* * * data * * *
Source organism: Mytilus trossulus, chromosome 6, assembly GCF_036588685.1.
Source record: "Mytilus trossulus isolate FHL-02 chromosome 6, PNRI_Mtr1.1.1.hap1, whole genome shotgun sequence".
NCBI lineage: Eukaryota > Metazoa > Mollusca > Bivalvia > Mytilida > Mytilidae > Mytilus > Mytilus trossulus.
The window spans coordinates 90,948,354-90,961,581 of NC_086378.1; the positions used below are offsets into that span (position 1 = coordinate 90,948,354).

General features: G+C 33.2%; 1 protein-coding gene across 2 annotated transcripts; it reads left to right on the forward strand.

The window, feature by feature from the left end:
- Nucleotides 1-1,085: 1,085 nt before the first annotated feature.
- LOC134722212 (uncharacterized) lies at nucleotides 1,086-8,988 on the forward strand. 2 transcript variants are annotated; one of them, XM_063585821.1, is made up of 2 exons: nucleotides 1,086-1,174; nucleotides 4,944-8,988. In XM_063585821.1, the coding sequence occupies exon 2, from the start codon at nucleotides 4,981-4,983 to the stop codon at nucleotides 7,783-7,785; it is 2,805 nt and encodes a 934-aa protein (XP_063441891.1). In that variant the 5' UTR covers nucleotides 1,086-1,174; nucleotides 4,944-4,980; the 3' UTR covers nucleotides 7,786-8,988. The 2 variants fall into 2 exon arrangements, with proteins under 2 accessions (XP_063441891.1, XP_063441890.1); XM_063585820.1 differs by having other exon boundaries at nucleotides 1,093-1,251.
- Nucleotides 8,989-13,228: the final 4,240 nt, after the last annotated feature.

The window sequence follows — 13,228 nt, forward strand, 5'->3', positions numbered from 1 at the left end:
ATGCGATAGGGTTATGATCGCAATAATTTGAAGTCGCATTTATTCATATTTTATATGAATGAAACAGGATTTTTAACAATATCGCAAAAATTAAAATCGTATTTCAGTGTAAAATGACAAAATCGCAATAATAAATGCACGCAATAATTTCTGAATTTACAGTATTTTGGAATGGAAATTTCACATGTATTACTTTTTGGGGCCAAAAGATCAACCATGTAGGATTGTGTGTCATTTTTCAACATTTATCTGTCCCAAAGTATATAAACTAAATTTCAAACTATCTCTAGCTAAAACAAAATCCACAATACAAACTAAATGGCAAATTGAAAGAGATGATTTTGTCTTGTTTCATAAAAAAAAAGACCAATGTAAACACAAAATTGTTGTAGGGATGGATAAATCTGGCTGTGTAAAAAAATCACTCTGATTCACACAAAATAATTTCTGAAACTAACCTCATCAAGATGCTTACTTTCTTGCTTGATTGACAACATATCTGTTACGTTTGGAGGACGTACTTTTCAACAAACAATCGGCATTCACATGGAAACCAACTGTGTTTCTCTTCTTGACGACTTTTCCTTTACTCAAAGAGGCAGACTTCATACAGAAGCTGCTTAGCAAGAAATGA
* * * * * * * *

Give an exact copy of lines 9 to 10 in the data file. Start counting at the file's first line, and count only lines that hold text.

- Nucleotides 8,989-13,228: the final 4,240 nt, after the last annotated feature.

The window sequence follows — 13,228 nt, forward strand, 5'->3', positions numbered from 1 at the left end: